A $260 round-trip coach ticket, for instance, can become $300 with taxes and fees, depending on which airports you use and how many stops you make. And that's just the start.
The tab so far: $495. Figure in airport parking for a few days, and the trip's real cost may be twice the $260 fare.
Even award tickets aren't free any longer (more on that later).
There are several reasons for this "fee creep." Stepped-up security after the Sept. 11, 2001, terrorist attacks has been costly.
Major carriers, which are under pressure from low-cost competitors, are having trouble raising fares enough to cover their increasing costs, including sky-high fuel prices. So they add on fees.
Don't expect any relief soon. But by being aware of the extras, you can budget for them and sometimes avoid them. Among the taxes and fees:
Ticket taxes. If you paid $200 for a round-trip ticket, about $50 may have gone to taxes, according to the Air Transport Assn. (The exact amount depends on your itinerary.) Overall, these taxes are up 250% since 1988, the trade group recently told Congress.
The federal government imposes a 7.5% passenger ticket tax, a segment fee of $3.10 for each leg of a flight and a security service fee capped at $10 per round trip. The first two help finance the Federal Aviation Administration, and the third, the newest, funds the Transportation Security Administration.
Most airports impose a passenger facility charge that you pay each time you pass through, to finance runways, safety improvements and other projects. Congress raised the limit three years ago, and now more than 200 of the nation's 500-plus airports, including Los Angeles International, charge the maximum, $4.50.
Airports in Honolulu, Las Vegas and Pittsburgh are among those that have recently initiated or raised this charge; John Wayne Airport in Orange County is considering it. Expect more increases as troubled big airlines weaken their hub systems and pull back from funding airport projects.
Booking fees: Because online bookings cost less to process, airlines a few years ago began giving passengers discounts when they bought tickets on their websites. That was the carrot.
This year brought the stick.
Except for some low-cost carriers, most major airlines charge $5 to book by telephone and $5 or $10 at ticket offices and airport counters. Booking online with the carrier can help you avoid this charge.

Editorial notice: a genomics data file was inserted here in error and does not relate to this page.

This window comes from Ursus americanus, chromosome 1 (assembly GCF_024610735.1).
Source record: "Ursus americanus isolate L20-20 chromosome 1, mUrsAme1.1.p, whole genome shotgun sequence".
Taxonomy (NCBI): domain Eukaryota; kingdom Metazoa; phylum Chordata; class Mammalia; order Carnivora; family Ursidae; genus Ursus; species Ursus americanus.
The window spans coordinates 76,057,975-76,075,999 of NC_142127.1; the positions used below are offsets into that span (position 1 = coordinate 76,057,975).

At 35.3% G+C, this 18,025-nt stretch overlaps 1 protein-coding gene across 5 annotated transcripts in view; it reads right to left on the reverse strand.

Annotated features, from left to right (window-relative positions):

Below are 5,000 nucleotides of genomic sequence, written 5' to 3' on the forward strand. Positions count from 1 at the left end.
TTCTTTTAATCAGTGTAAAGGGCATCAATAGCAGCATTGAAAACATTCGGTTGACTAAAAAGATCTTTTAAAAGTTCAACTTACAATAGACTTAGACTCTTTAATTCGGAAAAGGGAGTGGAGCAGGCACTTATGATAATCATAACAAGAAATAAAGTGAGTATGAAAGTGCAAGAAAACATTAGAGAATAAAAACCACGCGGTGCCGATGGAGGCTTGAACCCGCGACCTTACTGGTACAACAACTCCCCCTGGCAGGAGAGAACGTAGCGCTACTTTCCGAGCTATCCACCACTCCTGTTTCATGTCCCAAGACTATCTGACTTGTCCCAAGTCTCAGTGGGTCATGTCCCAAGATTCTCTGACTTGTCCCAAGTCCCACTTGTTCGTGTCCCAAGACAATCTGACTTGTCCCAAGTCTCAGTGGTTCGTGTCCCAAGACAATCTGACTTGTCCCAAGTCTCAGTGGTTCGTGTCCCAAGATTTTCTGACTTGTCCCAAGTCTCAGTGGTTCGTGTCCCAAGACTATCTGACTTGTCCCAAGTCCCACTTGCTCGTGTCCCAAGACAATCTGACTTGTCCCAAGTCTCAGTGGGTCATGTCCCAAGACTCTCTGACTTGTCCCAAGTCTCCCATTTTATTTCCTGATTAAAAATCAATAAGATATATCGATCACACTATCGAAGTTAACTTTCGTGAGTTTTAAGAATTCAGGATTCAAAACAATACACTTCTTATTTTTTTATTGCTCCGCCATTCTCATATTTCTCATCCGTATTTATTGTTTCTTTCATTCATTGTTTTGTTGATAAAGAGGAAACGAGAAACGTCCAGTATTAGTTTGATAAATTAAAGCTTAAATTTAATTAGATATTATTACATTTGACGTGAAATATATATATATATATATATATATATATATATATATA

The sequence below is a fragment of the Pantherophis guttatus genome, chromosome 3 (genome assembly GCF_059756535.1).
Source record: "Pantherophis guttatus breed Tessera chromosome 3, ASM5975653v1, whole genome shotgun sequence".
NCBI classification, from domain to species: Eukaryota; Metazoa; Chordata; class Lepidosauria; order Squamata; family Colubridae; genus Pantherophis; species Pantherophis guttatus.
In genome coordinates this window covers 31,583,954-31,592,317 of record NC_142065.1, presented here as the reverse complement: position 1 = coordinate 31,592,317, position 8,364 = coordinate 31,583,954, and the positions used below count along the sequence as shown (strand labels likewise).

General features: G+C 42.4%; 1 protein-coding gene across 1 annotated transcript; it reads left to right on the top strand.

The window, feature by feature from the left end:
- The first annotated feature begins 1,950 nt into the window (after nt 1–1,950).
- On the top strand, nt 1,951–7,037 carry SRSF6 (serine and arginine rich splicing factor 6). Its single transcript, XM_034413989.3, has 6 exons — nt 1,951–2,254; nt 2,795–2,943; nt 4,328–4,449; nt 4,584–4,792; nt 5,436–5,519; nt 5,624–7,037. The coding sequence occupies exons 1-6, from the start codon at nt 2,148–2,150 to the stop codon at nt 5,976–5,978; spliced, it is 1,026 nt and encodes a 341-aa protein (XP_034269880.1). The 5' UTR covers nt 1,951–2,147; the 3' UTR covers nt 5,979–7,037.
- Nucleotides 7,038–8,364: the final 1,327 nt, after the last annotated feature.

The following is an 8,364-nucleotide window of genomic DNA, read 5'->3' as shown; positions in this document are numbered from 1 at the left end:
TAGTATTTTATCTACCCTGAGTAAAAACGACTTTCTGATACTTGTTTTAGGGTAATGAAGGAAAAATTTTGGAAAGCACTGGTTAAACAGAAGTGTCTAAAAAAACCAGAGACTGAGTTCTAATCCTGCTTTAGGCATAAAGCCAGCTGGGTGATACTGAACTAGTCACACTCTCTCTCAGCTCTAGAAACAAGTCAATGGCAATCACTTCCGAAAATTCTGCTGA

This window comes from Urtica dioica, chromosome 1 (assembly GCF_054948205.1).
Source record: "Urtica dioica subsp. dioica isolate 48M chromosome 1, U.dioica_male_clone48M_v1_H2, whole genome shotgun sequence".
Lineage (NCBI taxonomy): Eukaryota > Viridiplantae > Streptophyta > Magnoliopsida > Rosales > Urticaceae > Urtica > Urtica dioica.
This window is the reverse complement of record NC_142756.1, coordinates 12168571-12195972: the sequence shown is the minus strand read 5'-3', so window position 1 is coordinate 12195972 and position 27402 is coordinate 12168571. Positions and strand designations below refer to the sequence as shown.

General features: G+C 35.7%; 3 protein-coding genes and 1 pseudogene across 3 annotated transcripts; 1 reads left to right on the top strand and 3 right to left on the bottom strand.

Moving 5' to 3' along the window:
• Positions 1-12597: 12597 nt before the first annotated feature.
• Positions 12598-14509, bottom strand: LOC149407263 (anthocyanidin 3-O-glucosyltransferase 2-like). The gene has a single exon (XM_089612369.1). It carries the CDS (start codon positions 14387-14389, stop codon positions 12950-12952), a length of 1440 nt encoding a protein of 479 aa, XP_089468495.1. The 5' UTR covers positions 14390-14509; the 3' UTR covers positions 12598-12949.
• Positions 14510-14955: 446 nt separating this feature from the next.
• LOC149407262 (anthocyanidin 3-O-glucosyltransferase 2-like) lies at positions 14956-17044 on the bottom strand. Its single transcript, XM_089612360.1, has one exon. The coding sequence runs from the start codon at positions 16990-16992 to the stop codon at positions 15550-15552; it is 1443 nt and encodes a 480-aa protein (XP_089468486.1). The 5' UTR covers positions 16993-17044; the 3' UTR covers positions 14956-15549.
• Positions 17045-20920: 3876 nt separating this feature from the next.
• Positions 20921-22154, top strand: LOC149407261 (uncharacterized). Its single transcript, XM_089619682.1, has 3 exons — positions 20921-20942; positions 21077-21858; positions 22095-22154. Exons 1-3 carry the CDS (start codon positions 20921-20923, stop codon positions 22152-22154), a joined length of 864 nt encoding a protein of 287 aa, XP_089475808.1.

Change fees: If you cancel or change your flight dates after buying a nonrefundable low fare, most major airlines will charge you $100, plus any fare difference on the new flight, for domestic tickets and more for international ones. Plan carefully or fly low-cost carriers, such as Southwest and JetBlue, which have more generous policies.
Excess baggage: Two years ago, Delta, on one day's notice, began charging $40 for checking a third bag. It still charges that, and some airlines, such as Continental and United, charge $80. Airlines have also cracked down on bags that are too big or heavy. Standards and penalties vary, so spare yourself money and aggravation: Check with the airline, by phone if necessary.
Food: This once was free in coach and still is on some flights. But more carriers have begun buy-on-board programs; meals are typically $6 to $10. On US Airways, purchasing meals is the only option for domestic coach passengers. Pack a lunch or pick up food to go at the airport.
Unaccompanied minors: Children are charged extra when they travel without an adult. The age limit is typically around 12, but it varies by airline. These fees, which three years ago hovered around $30, are now often $40 or more each way for domestic flights and more for foreign travel.
Awards and upgrades: Frequent fliers haven't been spared in the recent fee onslaught.
"There's a nickel-and-diming campaign going on," said Tim Winship, editor and publisher of FrequentFlier.com.
The new fees for non-Web bookings are being applied to award tickets too. United charges more to book award travel by phone than to book revenue tickets by phone: $15 versus $5. Many airlines apply change fees to award tickets.
Some carriers have also stretched the definition of a "rush" award ticket to two weeks before the flight, instead of a week, Winship said. As a result, more people are paying last-minute fees that run $50 or more.
Starting Dec. 1, American plans to charge $250 each way for frequent fliers who want to upgrade to business class from a deeply discounted coach fare on an international flight. That's in addition to 25,000 miles required for the upgrade. Full-fare coach passengers won't pay the fee.
"The disparity between the discount and the premium-class fares was just too great," said Tim Wagner, a spokesman for American. He said the fee was better than barring upgrades from discount tickets, which several other carriers do.
Dodging frequent-flier fees can require shopping around. If you haven't looked at the fees attached to your favorite program lately, look now. They may have changed. Another option: Check out the low-cost carriers. Their rules often are more liberal.
One of the most annoying aspects of the new fees: Finding out about them in advance can be tough. Some airlines' websites either bury them or appear to omit them entirely. My advice: Buy your ticket online to avoid booking fees, but don't forget about the airline's toll-free phone line. It may be the only way to learn about those other charges.
Hear more tips from Jane Engle on Travel Insider topics at http://www.latimes.com/engle . She welcomes comments but can't respond individually to letters and calls. Write to Travel Insider, Los Angeles Times, 202 W. 1st St., Los Angeles, CA 90012, or e-mail jane.engle@latimes .com.